Asked to weigh in specifically on each change, O’Shea offered this assessment:

“Marcus Rios moving up to Anthony Gaitor’s spot… he’s a bigger, more physical body type. We’ve moved him around, he’s played that position before and we’ve had the benefit of moving guys around and playing them at different spots. Then, his understanding of being on that side as the field halfback and then the Dime, being a ‘field’ position guy he’s seen those route combinations a little more, so his line of sight would be in that same direction all the time.

“B.A. moving to safety… he’s always shown a tremendous work ethic, he’s got a great ability to communicate, he’s always talking. He’s the guy who is helping run the meetings when they get on their own and he does a tremendous amount of study on his own.

“Nick Taylor… he’s played the game, he’s seen the CFL and he does bring an element of familiar communication from his experience.”

And here’s Bombers cornerback Winston Rose when asked if the changes represent a ‘challenge’ for the secondary:

“I wouldn’t say it’s a challenge. From training camp until now each player has been preparing like they’re going to start. With B.A. coming into the lineup and just having players being ready, I wouldn’t say it’s like a challenge, it’s the next man is ready now.”

FAMILIAR FACES:

The Bombers and Riders are meeting for the third time in six weeks, following the Labour Day Classic and Banjo Bowl in early September.

“When you play a team back-to-back and then this much in such a short time you kind of know what the other team is about,” said Streveler. “We know what they’re about. We know they’re a great defence. They’re physical, they’re fast, they make a lot of plays. We’re prepared for that.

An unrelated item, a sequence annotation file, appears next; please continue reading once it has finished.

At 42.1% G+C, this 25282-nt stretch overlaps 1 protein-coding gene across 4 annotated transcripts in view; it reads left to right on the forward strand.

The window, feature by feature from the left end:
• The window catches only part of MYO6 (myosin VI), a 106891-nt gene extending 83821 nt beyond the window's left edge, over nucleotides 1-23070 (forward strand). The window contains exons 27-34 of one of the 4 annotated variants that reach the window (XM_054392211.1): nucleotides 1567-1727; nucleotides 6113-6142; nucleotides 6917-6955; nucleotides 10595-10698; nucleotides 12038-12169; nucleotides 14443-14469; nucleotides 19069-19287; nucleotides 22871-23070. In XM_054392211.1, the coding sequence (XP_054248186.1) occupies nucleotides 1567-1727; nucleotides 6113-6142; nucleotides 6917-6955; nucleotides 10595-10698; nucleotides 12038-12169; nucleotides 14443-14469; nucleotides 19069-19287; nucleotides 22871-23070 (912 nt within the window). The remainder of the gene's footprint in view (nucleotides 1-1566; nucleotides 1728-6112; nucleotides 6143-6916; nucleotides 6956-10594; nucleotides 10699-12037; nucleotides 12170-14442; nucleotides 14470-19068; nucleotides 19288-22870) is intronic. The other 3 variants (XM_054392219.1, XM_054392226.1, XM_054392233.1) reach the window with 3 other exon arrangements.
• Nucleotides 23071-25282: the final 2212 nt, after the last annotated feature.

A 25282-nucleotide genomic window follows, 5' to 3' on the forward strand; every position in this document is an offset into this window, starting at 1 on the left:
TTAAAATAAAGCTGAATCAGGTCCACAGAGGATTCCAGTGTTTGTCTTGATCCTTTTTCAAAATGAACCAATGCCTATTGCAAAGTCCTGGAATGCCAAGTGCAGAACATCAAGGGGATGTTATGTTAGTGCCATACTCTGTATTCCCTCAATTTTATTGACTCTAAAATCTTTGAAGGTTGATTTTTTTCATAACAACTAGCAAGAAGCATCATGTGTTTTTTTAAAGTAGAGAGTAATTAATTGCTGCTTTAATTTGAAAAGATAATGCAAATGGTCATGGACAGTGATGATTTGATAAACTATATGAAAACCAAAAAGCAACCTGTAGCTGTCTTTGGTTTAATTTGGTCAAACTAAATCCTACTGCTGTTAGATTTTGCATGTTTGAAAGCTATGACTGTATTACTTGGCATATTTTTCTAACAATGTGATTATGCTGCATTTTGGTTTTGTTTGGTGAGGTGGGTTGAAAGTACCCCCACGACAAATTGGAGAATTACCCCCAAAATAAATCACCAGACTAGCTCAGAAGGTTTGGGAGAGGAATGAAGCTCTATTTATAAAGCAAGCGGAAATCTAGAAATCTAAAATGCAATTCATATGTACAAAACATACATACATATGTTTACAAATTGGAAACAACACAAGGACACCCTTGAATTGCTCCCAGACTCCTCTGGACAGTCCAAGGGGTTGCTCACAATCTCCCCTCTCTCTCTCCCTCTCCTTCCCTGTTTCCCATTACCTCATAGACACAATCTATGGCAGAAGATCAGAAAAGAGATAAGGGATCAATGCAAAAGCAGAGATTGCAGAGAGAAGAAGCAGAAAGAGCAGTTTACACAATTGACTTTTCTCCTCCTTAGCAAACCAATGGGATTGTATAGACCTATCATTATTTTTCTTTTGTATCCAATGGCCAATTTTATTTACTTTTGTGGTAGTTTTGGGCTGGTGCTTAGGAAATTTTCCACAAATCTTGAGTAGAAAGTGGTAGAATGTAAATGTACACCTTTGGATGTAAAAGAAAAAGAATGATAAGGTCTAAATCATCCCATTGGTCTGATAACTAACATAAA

“They’re a great team, we know they’re going to play hard and we’ve got to match their intensity.”

RESPECT:

Andrew Harris and William Powell, the Roughriders RB, have finished 1-2 in the rushing race in each of the last two years – with Harris edging him out to be the two-time defending rushing champ.

Powell told reporters in Regina the two backs have a competitive relationship and will occasionally send each other clips of runs.

“I just respect his game, I think he’s a great player, “ said Harris. “I obviously watch a lot of film on the opposing defences and he’s in those clips. Whenever I see a great play – not every time, but I have sent him clips – out of respect. He’s a great player.”

SIGNS OF GROWTH:

Harris spoke on Friday of the Bombers confidence they can still pound the ball, even when defence’s know the run game is the offence’s bread and butter. But he also touched on what he’s seen from Streveler in the passing game of late, too.

“He’s also grown and continues to grow with his passing attempts and the confidence he has and LaPo (offensive coordinator Paul LaPolice) has and the team has around him. ,” said Harris. “It’s a double-edged sword in the aspect that if they are going to stack the box (put more defenders closer to the line of scrimmage to stop the run) then we should be able to find guys. In the same breath, regardless of if they know we’re going to run the ball or where it’s going we should still have success because we do have the guys who get it done.”